Long-term city boss who delivered the goods for Boston

Thomas Menino: December 27th, 1942 - October 30th, 2014

 

Thomas M Menino, who has died aged 71, was Boston’s longest-serving mayor and a hugely successful administrator who presided over one of the most successful urban renaissances in modern American history.

Menino was city council president in 1993 when the sitting mayor left for an ambassadorship and he automatically became mayor. Dismissed early on as an “urban mechanic”, Menino consolidated his power over two decades into one-man rule. In the process, he helped transform Boston from a gritty parochial town into the high-powered economic and cultural engine of New England. He left his imprint on the skyline, especially downtown and in South Boston, where empty warehouses and a decrepit waterfront gave way to glassy condominiums, corporate offices and fashionable restaurants.

Yet Menino spent his whole life in the Hyde Park district where he was born. He spent his days ambling along the city’s streets, talking with residents, reporting potholes and rarely missing a ribbon-cutting. He is said to have met more than half of Boston’s 625,000 residents in person and left office with approval ratings at an astronomical 82 per cent.

“Bold, big-hearted, and Boston strong, Tom was the embodiment of the city he loved and led for more than two decades,” President Barack Obama said in a tribute.

Thin-skinned

In a 2014 memoir Menino suggested that the image of him as an autocrat was exaggerated but that he exploited it to maintain leverage. “Fear is power,” he wrote. “I owed it to my city to keep fear alive.” It was a formula that worked. He ended each fiscal year with an operating surplus, drove up the city’s bond rating and avoided being tarred with a major scandal.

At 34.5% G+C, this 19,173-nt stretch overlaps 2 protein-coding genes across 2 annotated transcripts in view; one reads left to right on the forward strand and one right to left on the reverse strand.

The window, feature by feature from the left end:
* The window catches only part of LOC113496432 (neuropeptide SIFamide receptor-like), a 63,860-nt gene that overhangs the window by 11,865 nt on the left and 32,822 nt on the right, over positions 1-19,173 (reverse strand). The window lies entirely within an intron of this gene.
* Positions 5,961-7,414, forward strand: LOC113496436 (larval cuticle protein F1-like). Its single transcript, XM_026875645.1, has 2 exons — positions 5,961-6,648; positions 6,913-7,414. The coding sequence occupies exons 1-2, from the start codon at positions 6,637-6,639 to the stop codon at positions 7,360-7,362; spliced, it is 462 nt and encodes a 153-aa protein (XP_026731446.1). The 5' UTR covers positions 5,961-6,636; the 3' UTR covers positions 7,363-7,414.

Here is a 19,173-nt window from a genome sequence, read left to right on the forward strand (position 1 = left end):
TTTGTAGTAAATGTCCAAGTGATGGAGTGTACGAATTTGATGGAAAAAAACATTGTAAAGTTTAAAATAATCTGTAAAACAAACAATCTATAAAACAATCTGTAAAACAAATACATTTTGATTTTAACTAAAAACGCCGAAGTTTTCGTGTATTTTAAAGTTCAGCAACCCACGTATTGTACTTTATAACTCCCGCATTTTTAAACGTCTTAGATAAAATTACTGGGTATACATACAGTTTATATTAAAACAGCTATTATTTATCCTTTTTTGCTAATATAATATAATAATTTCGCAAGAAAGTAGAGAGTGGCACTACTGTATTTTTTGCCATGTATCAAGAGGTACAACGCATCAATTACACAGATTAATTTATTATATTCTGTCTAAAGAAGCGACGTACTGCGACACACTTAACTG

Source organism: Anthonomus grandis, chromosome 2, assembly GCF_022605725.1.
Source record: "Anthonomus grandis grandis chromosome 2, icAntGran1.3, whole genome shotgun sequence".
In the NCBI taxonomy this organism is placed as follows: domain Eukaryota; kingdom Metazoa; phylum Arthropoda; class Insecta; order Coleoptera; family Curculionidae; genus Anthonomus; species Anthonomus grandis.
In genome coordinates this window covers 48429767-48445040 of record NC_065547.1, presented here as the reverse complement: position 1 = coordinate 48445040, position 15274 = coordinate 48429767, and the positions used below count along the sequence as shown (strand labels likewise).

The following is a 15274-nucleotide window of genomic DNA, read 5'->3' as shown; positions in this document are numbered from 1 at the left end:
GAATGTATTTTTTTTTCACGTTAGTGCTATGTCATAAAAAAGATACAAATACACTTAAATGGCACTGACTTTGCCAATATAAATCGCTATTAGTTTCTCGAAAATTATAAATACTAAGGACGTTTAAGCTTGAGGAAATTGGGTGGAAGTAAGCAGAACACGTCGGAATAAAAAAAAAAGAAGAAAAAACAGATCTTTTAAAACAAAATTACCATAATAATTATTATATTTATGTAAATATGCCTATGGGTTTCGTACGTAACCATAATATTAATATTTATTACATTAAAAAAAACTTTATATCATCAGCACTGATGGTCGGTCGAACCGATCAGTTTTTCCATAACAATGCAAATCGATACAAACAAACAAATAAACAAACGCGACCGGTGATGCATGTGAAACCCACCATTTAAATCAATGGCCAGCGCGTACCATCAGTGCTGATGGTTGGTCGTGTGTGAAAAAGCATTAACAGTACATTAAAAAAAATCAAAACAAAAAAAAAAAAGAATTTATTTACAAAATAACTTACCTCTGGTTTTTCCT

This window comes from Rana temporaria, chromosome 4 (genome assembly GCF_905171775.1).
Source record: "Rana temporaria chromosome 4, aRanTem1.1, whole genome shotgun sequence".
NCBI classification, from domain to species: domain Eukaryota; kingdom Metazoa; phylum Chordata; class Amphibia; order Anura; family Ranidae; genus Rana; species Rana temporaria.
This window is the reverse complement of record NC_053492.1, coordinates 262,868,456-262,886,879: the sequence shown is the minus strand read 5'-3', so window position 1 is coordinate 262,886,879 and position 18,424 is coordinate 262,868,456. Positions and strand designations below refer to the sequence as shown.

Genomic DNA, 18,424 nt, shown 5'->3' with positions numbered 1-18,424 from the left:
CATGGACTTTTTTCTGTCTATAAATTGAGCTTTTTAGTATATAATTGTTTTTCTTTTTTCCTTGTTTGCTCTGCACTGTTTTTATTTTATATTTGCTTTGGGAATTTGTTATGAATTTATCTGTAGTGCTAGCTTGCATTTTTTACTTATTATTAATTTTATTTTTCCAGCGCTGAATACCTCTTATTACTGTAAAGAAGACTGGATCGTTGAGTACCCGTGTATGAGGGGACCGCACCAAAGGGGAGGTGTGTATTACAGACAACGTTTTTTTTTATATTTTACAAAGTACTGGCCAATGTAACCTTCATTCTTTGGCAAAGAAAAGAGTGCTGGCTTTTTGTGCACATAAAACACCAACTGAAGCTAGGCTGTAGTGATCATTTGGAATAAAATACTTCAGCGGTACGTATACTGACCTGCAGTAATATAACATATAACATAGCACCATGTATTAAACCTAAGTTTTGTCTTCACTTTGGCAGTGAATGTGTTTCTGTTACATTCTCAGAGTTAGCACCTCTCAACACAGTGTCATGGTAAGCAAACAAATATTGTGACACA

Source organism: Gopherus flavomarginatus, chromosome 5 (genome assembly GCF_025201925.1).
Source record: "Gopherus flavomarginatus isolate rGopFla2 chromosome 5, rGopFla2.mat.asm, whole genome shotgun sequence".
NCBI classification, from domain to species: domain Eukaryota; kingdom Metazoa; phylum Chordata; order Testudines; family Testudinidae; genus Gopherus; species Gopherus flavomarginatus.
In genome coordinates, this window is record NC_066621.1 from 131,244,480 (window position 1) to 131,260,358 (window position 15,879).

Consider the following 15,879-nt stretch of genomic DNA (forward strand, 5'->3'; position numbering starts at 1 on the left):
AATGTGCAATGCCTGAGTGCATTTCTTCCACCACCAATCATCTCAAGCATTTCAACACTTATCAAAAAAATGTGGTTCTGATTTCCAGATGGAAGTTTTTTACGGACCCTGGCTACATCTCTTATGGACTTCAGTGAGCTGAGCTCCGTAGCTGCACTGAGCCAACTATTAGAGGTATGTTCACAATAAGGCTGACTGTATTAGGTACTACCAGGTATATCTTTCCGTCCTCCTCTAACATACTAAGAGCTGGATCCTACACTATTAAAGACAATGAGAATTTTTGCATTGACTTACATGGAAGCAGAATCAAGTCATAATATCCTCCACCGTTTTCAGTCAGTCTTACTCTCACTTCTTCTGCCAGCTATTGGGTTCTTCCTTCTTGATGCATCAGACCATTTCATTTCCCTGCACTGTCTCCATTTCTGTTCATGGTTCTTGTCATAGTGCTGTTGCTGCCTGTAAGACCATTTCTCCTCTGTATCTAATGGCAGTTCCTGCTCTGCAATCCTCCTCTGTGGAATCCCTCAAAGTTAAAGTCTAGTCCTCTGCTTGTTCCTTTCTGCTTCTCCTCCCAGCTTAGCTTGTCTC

Boston accent

But he came to embody the spirit of Boston, never more so than after the 2013 Boston Marathon bombings, when he checked himself out of hospital and arrived at a briefing in a wheelchair .

Menino was not a visionary but said vision was not part of his job description; he focused on ploughing the roads, fixing the streetlights and cleaning up the parks. “I’m not good-looking,” he once said. “I can’t speak well. I’m not smart.” But he added: “I’m driven. I have the opportunity to change people’s lives.”

His proudest accomplishment, he told the New York Times, was making the city more hospitable to immigrants and minorities: “My No 1 thing,” he said, “ is bringing racial harmony to the city.”

He attributed his empathy for outsiders to his being an Italian in a city dominated by the Irish. He was the city’s first Italian-American mayor – his predecessors in the office bore the names Tobin, Kerrigan, Curley, Hynes, Collins, White and Flynn.

Ideologically, he was a liberal Democrat representing a liberal Democratic base. He pushed for tougher federal gun laws and refused to march in South Boston’s St Patrick’s Day Parade because it excluded gays. He was among the first mayors to extend benefits to same-sex partners of city employees.

Thomas Michael Menino was born in 1942, in Boston’s Hyde Park. He graduated from high school in 1960 and briefly attended night classes at Boston College but dropped out, saying college was not for him. Besides, he said, his hero, Harry S Truman, had never attended college. Later he regretted that decision and in 1988, aged 45, finally earned a bachelor’s degree from the University of Massachusetts.

Out of high school, he sold insurance. In 1966 he married Angela Faletra and they had two children, Susan and Thomas Jr.

His decision last year not to seek an unprecedented sixth term in office was excruciating for him. In March 2013, in an emotional ceremony packed with the city’s power elite and its working classes, Menino said he would not seek re-election. He was ill, he had run out of steam and he could not manage the city the way he wanted.

He left office in January 2014 at age 71 and took a position at Boston University. In February, he was found to have an advanced form of inoperable cancer.

He is survived by his widow and his children.